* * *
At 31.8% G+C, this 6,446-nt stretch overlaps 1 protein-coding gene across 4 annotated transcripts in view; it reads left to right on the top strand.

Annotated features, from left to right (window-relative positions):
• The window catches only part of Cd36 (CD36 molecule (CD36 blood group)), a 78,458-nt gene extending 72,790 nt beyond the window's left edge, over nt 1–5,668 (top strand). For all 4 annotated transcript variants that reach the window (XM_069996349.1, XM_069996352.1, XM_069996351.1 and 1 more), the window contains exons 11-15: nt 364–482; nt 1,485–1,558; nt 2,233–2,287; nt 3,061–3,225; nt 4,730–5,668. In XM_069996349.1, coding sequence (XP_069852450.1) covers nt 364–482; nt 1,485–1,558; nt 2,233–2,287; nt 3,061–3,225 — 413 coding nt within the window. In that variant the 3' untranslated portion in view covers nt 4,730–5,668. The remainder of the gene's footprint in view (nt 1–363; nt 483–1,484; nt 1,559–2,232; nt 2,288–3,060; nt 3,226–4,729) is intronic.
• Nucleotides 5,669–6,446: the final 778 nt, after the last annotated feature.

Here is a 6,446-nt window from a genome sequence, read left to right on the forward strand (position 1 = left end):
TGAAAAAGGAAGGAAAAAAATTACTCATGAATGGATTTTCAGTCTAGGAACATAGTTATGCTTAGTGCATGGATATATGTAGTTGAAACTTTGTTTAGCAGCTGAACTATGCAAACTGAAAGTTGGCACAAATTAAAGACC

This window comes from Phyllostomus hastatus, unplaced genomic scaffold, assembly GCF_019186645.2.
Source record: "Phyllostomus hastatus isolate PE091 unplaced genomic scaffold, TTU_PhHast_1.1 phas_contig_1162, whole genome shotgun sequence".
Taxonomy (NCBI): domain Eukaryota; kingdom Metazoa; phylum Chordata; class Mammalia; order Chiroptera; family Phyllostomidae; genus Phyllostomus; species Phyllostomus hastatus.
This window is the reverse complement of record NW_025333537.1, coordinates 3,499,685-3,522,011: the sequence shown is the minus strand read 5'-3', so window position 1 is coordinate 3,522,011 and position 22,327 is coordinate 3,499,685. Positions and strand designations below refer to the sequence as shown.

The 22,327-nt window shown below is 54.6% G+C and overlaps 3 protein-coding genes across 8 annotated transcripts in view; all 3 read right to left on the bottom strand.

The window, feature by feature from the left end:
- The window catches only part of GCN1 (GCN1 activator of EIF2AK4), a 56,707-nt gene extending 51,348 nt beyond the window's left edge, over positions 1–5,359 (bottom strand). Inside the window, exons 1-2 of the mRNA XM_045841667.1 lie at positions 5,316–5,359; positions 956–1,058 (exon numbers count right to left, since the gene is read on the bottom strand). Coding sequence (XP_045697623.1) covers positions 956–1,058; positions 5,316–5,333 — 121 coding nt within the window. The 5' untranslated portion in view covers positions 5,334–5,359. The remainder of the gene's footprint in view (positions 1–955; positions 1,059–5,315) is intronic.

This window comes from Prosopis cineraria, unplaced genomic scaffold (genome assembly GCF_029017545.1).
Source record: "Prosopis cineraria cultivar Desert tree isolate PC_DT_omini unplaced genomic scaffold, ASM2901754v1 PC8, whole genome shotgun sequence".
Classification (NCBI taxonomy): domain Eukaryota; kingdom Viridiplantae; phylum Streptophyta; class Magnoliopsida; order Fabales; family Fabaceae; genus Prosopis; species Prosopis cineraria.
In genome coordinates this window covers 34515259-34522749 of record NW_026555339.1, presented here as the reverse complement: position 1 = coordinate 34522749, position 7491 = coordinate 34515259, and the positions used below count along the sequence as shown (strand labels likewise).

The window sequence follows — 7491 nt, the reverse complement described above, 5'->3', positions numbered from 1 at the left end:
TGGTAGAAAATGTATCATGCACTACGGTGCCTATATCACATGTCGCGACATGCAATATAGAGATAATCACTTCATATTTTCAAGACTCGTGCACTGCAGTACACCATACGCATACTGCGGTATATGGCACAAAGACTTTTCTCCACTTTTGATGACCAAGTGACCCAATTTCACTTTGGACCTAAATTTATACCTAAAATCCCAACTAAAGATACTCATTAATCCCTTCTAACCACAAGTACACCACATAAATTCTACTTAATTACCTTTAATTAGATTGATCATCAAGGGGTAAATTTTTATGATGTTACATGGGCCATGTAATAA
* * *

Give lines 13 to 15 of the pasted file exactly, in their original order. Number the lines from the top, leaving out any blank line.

- The window catches only part of GCN1 (GCN1 activator of EIF2AK4), a 56,707-nt gene extending 51,348 nt beyond the window's left edge, over positions 1–5,359 (bottom strand). Inside the window, exons 1-2 of the mRNA XM_045841667.1 lie at positions 5,316–5,359; positions 956–1,058 (exon numbers count right to left, since the gene is read on the bottom strand). Coding sequence (XP_045697623.1) covers positions 956–1,058; positions 5,316–5,333 — 121 coding nt within the window. The 5' untranslated portion in view covers positions 5,334–5,359. The remainder of the gene's footprint in view (positions 1–955; positions 1,059–5,315) is intronic.

This window comes from Prosopis cineraria, unplaced genomic scaffold (genome assembly GCF_029017545.1).
Source record: "Prosopis cineraria cultivar Desert tree isolate PC_DT_omini unplaced genomic scaffold, ASM2901754v1 PC8, whole genome shotgun sequence".